Greg Posner: 49:52: 50:01: How would you recommend people get started? Right. I mean, this can be a silly question, right? Like if I’m interested in making a game, how do I get started? What do you think, Christy?
Kristie Dale: 50:01: 50:11: Oh, geez. Uh, no, I think I might have to pass this one to you. Just, you want to, if someone wants to make a game, like if they.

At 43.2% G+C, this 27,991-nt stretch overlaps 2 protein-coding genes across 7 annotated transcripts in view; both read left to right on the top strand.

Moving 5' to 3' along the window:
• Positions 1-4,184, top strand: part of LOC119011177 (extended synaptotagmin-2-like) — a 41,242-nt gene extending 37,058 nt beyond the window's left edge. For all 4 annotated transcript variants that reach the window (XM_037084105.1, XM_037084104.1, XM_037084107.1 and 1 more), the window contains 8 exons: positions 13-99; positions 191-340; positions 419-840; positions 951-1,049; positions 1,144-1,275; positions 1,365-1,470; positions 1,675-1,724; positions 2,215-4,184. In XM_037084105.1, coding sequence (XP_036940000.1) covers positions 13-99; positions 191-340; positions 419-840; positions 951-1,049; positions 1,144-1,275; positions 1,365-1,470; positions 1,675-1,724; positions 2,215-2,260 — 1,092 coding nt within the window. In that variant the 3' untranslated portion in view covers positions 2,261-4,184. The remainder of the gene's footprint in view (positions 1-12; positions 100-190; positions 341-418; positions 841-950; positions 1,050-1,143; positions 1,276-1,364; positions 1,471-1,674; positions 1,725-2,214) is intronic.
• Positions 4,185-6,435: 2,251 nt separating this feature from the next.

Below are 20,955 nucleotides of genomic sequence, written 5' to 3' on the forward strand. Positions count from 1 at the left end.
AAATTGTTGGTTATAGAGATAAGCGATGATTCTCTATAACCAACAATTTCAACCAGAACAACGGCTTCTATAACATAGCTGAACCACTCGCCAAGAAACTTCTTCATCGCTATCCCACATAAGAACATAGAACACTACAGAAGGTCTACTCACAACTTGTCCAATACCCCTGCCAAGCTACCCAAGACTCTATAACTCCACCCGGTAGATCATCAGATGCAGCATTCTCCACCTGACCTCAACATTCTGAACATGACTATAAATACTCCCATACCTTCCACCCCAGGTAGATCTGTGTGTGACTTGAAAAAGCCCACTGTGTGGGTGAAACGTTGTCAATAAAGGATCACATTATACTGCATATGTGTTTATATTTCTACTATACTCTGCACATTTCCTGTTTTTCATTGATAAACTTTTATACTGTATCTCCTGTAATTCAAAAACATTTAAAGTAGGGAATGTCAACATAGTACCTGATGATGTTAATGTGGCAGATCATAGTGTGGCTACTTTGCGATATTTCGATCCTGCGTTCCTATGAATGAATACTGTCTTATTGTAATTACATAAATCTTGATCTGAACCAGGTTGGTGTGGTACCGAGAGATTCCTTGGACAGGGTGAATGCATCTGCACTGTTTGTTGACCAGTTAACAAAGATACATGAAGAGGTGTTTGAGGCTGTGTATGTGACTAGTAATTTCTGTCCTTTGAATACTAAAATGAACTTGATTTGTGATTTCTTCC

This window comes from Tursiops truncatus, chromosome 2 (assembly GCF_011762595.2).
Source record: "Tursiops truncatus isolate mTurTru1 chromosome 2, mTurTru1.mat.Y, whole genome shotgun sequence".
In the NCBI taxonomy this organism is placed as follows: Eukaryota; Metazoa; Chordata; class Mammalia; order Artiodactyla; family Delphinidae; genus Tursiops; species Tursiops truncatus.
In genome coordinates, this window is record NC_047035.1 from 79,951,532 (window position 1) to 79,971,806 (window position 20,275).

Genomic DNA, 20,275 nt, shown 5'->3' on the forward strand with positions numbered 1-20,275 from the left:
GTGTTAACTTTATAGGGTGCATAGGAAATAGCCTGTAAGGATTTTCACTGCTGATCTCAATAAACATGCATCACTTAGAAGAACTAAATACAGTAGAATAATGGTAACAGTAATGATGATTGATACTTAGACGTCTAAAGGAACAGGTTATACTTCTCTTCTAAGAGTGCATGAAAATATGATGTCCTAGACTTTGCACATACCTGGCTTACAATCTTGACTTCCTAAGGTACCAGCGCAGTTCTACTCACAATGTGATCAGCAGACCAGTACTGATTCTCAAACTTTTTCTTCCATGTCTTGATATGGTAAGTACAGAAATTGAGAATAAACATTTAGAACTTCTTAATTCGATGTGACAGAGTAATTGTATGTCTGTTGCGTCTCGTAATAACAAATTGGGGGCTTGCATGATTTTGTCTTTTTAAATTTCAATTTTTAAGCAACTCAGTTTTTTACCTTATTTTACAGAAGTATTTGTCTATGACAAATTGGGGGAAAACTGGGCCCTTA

Greg Posner: 50:11: 50:30: If I’m interested in getting into the gaming industry, what resources would you recommend taking a look at? Is there groups I could join to kind of get that, especially if you’re trying to do something in Ottawa as well, is there local stuff? I know Nigel, you started talking about different groups coming back, but is there any places you’d recommend to get started or, or maybe it’s again, too broad of a question.